What is Urban Golf and Why Should I Care?

Matt Cohen | Site Editor


While Rory McIlroy was setting all sorts of course records at Quail Hollow en route to a dominating win at the Wells Fargo Championship, half a world away there was another golf tournament taking place. Two weeks ago, at Queen Elizabeth Olympic Park in London, France won the third annual European Urban Golf Cup.

With 10 nations, 111 competitors, rules officials on each hole, and support from London Mayor Boris Johnson, the third edition of the European Urban Golf Cup was the grandest yet. It didn’t get as much television coverage or space in the paper as Rory’s win. In fact, it hardly got any (nor would you expect it to).

Competing nations were:
– Ireland
– Netherlands
– Switzerland
– France
– Czech Republic
– Luxembourg
– Hungary
– Germany
– Belgium
– England

You’ve probably heard of Urban Golf – or is it Street Golf or Cross Golf? More important than the name though is what is it, and “why should I care?”


It’s hard to ascertain the exact moment when Urban Golf came into existence. Shoreditch Golf Club formed the first 18 hole par 72 open tournament in London back in 2004. NW Urban Sports out of Portland, Oregon, helped start World Urban Golf Day back in 2007. The European Urban Golf Cup Facebook page was launched January 2013.

The Links at Thistledown established a summer league in 2014. Cooper’s Lake hosts two tournaments annually; the Cooper’s Lake Open and the Cooper’s Lake Championship. They are considered to be the unofficial major championships of urban golf and cross golf, due to their attraction of high-profile players, trophies and prize money, and challenging course layouts that test all aspects of an urban golfer’s game.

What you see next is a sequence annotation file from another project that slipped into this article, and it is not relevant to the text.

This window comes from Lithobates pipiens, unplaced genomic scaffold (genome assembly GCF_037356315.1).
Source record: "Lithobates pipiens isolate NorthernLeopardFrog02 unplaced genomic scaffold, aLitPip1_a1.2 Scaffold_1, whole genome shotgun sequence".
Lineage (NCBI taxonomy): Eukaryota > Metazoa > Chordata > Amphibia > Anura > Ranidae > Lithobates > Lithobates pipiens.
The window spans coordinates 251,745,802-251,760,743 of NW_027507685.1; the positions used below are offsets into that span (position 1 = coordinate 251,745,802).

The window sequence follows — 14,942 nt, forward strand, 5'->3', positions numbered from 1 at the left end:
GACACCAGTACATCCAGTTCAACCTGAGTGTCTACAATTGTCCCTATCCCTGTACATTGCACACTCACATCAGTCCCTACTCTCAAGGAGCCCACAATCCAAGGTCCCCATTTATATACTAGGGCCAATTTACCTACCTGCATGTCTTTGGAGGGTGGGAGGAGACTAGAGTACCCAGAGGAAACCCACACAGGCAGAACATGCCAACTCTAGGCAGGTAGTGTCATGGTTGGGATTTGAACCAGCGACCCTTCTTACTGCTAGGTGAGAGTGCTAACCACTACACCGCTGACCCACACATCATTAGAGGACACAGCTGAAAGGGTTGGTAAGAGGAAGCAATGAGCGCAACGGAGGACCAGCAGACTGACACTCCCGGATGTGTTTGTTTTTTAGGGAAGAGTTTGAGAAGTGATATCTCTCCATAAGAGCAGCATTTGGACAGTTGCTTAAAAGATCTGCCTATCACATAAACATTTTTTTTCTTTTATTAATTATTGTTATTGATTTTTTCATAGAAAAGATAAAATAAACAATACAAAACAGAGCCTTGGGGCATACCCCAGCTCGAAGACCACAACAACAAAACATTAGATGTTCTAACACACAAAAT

Urban golf is seen by many people as social commentary on the nature of golf and its traditional attitudes. Many would argue (and have) that golfers are pompous, dogmatic and inaccessible to most young people. Urban golf has attempted to re-define a great game that’s got lost in a new culture. It has long been said that the sport of golf needs to broaden its appeal, and that is the precise aim of Urban Golf, or Cross Golf/Street golf as it is also known.


Here’s a few FAQ about Urban Golf and the format at the European Golf Cup:

1. The required ball is the Almost Golf Ball, which is made of the same substance as synthetic wine corks. It flies 30 percent of normal distance.
2. A standard group is 9 people, or three teams of three golfers simultaneously competing in scramble, alternate-shot and individual formats.
3. “Golf Save the Queen” was the title of this year’s event in London and every contestant got a T-shirt.
4. You finish a hole in a variety of ways. Common “cups” include hitting the base of a lamp-post, settling a ball onto a drainage grate, or chipping into a bucket.
5. The European Championship had 10 holes plus four “bonus” holes where it’s possible to subtract strokes for hitting a target in one try.
6. Players take a free run at an extra-tricky ‘bonus hole’ to subtract strokes from their overall score.
7. Rules officials ensure that all competitors negotiate hazards similarly.
8. Guillaume Le Mevel of France was the 2015 Individual champion.

2014 European Urban Golf Cup

You don’t see a lot of pro golfers play Urban Golf, let alone even mention it. One of the few exceptions is Rickie Fowler (no surprise). Fowler has participated in a series of Urban Golf events over the years as part of his longstanding relationship with RedBull. Both Rickie and RedBull hope these types of stunts will draw a younger and more relatable crowd of players to the game.

Screen Shot 2015-05-28 at 3.30.54 PM Not all golf traditionalists are supportive of Rickie and Urban Golf

“I have done some crazy stuff with Red Bull, but this is by far the craziest. I got some good wedge practice in today. I won’t see a harder shot in the tourney this week at Colonial.” – Fowler, 2013.

Rickie Fowler Urban Golf Shootout, 2013

Whether or not you’ve heard of Urban Golf, support it or think it’s just some passing fad, there’s no mistaking that it’s becoming more and more popular around the globe, especially among younger generations of millennials pushing up against traditional cultural norms.

Should you care about Urban Golf? That’s entirely up to you. But why not grab eight buddies (or as many as you can find) and at least give it a shot? There are worse ways to spend a summer weekend than with friends playing golf and drinking a few beers. That point we can all agree on.

More Reading

1. European Urban Golf Cup website
2. European Urban Golf Cup YouTube page
3. Urban Golf Wikipedia
4. UK Urban Golf website
5. France Wins European Urban Golf Cup

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